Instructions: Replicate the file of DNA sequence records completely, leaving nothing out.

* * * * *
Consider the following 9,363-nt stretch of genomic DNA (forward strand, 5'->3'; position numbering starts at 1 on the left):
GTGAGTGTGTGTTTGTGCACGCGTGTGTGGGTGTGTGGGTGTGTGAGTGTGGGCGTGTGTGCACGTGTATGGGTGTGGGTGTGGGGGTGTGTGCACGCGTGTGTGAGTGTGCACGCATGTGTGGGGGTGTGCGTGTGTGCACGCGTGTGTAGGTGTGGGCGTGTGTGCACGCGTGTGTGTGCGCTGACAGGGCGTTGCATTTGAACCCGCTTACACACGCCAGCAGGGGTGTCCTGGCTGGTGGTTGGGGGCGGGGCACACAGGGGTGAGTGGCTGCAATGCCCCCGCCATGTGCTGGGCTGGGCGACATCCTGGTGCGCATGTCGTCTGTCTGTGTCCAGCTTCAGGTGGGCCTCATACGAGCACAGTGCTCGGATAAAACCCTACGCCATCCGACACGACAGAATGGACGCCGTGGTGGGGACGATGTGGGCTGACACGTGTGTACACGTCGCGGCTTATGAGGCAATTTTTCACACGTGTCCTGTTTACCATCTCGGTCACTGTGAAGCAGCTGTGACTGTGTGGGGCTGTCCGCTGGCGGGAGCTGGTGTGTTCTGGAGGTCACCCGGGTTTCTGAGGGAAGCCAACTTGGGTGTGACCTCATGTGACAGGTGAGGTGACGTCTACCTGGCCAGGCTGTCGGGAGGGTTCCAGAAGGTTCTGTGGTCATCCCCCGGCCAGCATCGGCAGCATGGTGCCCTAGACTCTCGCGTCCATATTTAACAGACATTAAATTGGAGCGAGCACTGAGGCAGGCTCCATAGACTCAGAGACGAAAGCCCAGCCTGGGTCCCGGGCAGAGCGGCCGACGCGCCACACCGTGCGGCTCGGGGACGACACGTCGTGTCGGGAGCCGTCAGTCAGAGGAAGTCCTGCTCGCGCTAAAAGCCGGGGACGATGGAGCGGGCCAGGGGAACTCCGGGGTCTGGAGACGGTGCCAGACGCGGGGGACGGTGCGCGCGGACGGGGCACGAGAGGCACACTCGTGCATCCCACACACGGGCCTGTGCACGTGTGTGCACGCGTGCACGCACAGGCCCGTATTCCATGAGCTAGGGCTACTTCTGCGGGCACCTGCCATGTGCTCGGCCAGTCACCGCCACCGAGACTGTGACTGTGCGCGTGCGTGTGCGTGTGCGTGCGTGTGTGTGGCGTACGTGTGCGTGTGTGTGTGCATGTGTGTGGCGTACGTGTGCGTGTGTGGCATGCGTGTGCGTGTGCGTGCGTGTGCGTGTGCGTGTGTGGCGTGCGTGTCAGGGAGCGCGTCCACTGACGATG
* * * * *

Consider the following 9,363-nt stretch of genomic DNA (forward strand, 5'->3'; position numbering starts at 1 on the left):
GTGAGTGTGTGTTTGTGCACGCGTGTGTGGGTGTGTGGGTGTGTGAGTGTGGGCGTGTGTGCACGTGTATGGGTGTGGGTGTGGGGGTGTGTGCACGCGTGTGTGAGTGTGCACGCATGTGTGGGGGTGTGCGTGTGTGCACGCGTGTGTAGGTGTGGGCGTGTGTGCACGCGTGTGTGTGCGCTGACAGGGCGTTGCATTTGAACCCGCTTACACACGCCAGCAGGGGTGTCCTGGCTGGTGGTTGGGGGCGGGGCACACAGGGGTGAGTGGCTGCAATGCCCCCGCCATGTGCTGGGCTGGGCGACATCCTGGTGCGCATGTCGTCTGTCTGTGTCCAGCTTCAGGTGGGCCTCATACGAGCACAGTGCTCGGATAAAACCCTACGCCATCCGACACGACAGAATGGACGCCGTGGTGGGGACGATGTGGGCTGACACGTGTGTACACGTCGCGGCTTATGAGGCAATTTTTCACACGTGTCCTGTTTACCATCTCGGTCACTGTGAAGCAGCTGTGACTGTGTGGGGCTGTCCGCTGGCGGGAGCTGGTGTGTTCTGGAGGTCACCCGGGTTTCTGAGGGAAGCCAACTTGGGTGTGACCTCATGTGACAGGTGAGGTGACGTCTACCTGGCCAGGCTGTCGGGAGGGTTCCAGAAGGTTCTGTGGTCATCCCCCGGCCAGCATCGGCAGCATGGTGCCCTAGACTCTCGCGTCCATATTTAACAGACATTAAATTGGAGCGAGCACTGAGGCAGGCTCCATAGACTCAGAGACGAAAGCCCAGCCTGGGTCCCGGGCAGAGCGGCCGACGCGCCACACCGTGCGGCTCGGGGACGACACGTCGTGTCGGGAGCCGTCAGTCAGAGGAAGTCCTGCTCGCGCTAAAAGCCGGGGACGATGGAGCGGGCCAGGGGAACTCCGGGGTCTGGAGACGGTGCCAGACGCGGGGGACGGTGCGCGCGGACGGGGCACGAGAGGCACACTCGTGCATCCCACACACGGGCCTGTGCACGTGTGTGCACGCGTGCACGCACAGGCCCGTATTCCATGAGCTAGGGCTACTTCTGCGGGCACCTGCCATGTGCTCGGCCAGTCACCGCCACCGAGACTGTGACTGTGCGCGTGCGTGTGCGTGTGCGTGCGTGTGTGTGGCGTACGTGTGCGTGTGTGTGTGCATGTGTGTGGCGTACGTGTGCGTGTGTGGCATGCGTGTGCGTGTGCGTGCGTGTGCGTGTGCGTGTGTGGCGTGCGTGTCAGGGAGCGCGTCCACTGACGATG